Do you have an underperforming employee on your hands? It happens. Sometimes, an otherwise likeable employee doesn’t quite perform up to par. It can become a frustrating situation for both you and your employee. I don’t know many people who don’t want to succeed in their jobs and live up to their potential, do you?
Motivating employees the right way
Ignoring the situation won’t fix the issue, but neither will coming down too hard on your well-meaning employee. So what do you do when faced with this human resources dilemma? When it comes to motivating employees, you might find yourself in some difficult situations. Here are some things to keep in mind as you navigate those tricky circumstances and embark on coaching your employees when they fall short.
1. Have a good grasp on HR policies
Before you approach employees about their performance, it’s important to understand Human Resources (HR) laws and regulations, as well as your own HR policies and procedures.
As with any other interactions with employees, you need to be compliant with federal and state anti-discrimination laws and abide by privacy/confidentiality regulations. Motivating employees to work harder shouldn’t encroach on any of these regulations. Also, make sure you follow the proper processes and procedures your company established for dealing with employee performance issues.
2. Allow for sensitivity
When an employee discovers they’re not living up to expectations, they might feel inadequate and under-appreciated. While you need to address their performance problems, realize that your tone can make a world of difference.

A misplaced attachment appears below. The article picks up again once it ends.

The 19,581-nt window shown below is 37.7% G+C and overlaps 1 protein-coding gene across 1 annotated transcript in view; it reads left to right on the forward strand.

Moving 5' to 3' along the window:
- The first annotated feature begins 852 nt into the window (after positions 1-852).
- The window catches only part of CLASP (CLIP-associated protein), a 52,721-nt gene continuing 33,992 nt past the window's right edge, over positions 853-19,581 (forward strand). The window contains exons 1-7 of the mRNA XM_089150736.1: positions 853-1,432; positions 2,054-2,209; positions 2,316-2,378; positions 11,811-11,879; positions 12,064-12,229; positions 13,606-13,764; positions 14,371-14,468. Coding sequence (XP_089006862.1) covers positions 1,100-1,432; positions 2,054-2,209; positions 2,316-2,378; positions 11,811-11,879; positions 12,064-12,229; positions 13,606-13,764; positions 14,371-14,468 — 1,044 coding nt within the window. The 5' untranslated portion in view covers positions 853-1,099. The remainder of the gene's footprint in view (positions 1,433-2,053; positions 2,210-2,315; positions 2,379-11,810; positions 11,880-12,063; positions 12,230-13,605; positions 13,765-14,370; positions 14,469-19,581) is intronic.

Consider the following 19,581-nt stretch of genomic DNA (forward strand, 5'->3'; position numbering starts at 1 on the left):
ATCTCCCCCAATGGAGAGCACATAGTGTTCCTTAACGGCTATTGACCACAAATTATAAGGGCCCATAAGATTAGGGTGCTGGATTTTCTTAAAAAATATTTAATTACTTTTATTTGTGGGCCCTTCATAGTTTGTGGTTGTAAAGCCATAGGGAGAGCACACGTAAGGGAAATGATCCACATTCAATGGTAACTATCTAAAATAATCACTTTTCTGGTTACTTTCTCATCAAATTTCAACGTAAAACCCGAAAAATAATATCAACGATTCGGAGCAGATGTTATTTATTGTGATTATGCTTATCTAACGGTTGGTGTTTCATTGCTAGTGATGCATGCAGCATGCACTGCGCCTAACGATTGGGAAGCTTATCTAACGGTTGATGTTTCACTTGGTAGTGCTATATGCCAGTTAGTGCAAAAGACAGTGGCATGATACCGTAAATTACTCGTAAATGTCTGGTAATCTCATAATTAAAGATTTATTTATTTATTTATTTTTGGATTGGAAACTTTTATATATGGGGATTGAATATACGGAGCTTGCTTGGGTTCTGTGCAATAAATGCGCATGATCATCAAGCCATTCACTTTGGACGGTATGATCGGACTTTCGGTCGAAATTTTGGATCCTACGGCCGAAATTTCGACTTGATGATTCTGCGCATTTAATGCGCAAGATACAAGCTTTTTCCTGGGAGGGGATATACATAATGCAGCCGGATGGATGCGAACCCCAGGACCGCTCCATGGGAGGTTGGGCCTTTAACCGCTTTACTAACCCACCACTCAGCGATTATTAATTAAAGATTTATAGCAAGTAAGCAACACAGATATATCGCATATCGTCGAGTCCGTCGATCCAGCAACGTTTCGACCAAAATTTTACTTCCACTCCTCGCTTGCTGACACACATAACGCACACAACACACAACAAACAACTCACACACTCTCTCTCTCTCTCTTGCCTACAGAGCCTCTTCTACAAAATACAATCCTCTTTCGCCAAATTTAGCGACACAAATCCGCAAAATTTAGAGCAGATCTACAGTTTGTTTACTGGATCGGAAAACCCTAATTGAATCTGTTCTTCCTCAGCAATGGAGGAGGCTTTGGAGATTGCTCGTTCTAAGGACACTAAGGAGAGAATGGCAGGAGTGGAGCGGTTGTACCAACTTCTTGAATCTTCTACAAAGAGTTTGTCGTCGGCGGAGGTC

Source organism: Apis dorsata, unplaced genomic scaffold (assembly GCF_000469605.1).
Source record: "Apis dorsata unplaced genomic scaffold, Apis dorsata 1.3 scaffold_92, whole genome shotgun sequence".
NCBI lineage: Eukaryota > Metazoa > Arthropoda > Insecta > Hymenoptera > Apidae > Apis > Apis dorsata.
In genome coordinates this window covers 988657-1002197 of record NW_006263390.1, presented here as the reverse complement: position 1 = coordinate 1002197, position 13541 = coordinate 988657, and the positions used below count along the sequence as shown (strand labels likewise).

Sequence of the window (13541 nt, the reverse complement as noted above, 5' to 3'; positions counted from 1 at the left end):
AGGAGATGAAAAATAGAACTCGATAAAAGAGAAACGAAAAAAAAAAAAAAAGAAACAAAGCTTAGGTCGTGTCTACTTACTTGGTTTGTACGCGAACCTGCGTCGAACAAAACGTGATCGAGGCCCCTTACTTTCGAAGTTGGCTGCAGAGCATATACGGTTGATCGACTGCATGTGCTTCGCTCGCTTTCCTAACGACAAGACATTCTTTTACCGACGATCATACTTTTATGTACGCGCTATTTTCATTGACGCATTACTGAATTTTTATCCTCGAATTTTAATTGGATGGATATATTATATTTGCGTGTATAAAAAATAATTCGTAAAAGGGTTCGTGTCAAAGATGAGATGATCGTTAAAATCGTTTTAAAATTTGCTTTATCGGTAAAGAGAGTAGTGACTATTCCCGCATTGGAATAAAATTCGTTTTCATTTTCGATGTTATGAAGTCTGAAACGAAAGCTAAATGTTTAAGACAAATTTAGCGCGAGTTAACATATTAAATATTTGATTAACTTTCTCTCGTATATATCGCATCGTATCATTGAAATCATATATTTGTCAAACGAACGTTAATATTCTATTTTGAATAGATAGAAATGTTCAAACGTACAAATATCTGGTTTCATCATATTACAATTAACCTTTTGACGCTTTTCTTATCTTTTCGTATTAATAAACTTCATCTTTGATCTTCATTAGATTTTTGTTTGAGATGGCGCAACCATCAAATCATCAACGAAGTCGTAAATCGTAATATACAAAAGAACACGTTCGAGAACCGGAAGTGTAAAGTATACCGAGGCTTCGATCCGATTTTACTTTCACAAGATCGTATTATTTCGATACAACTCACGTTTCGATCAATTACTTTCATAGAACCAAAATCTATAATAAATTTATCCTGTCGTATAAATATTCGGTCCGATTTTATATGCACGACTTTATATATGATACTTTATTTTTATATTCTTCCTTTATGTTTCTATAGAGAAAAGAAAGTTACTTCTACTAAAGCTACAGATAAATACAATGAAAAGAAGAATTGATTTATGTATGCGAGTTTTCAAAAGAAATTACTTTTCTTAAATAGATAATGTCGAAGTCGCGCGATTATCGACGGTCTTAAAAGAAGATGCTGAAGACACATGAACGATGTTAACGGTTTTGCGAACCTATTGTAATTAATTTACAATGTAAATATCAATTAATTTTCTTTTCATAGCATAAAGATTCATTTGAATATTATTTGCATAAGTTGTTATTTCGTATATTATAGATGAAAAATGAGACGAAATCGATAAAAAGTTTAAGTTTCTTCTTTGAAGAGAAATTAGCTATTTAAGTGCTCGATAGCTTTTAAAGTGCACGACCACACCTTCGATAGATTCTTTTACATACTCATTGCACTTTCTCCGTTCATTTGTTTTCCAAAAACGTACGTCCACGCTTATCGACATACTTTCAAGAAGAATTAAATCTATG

Motivating employees should serve to empower their work ethic and stir up newfound determination — not make them feel hopeless about the situation. Express your appreciation for the things they’re doing well in addition to drawing attention to the areas that need improvement.
3. Be specific
This is no time to offer vague feedback or talk in generalities. Your employee deserves to know precisely what the problem is and what they need to do to improve the situation. Hedging your advice will only hurt both you and your employee in the long run.
Set SMART (Specific, Measurable, Achievable, Relevant, Time-framed) goals for your employee, so they have an action plan in place to get back on track. Just remember — constructive criticism is the way to go.
4. Collaborate, don’t preach
When it comes to motivating employees, it can be easy to fall into the role of a delegator. And while every business needs its leader, you need to keep your employees’ aspirations in mind.
Discuss ideas and approaches that will steadily move things in the right direction without overwhelming them. With input and buy-in from your employee, you’ll set a plan in motion that’s mutually beneficial and jointly understood.
5. Discover what’s missing
Perhaps your employee doesn’t have the tools, training or other support that they need to do their job effectively. If you’re setting them up for failure, how can you expect them to succeed?
It’s a tough pill to swallow, but it’s important to admit. For your employees to perform optimally, you need to provide an environment that offers opportunities for skill development — not to mention an open door for addressing questions and uncertainty before they become full-blown performance issues.
As business owners, we rely on our employees to help us build companies that will succeed long term. We need our employees to fulfill their roles, perform to the best of their abilities, and meet our expectations. Let’s recap what you need to consider when motivating your employees:
- Stay up-to-date on HR policies.
- Be sensitive.
- Offer direct constructive criticism.
- Come up with goals and development plans together.
- Set up your employees for success.
Accomplishing that isn’t impossible, but it does require a careful balance of understanding, honest conversations and clear goals. It’s a team effort, because running a business should never be seen as an environment of “us” versus “them” — there’s only “we.”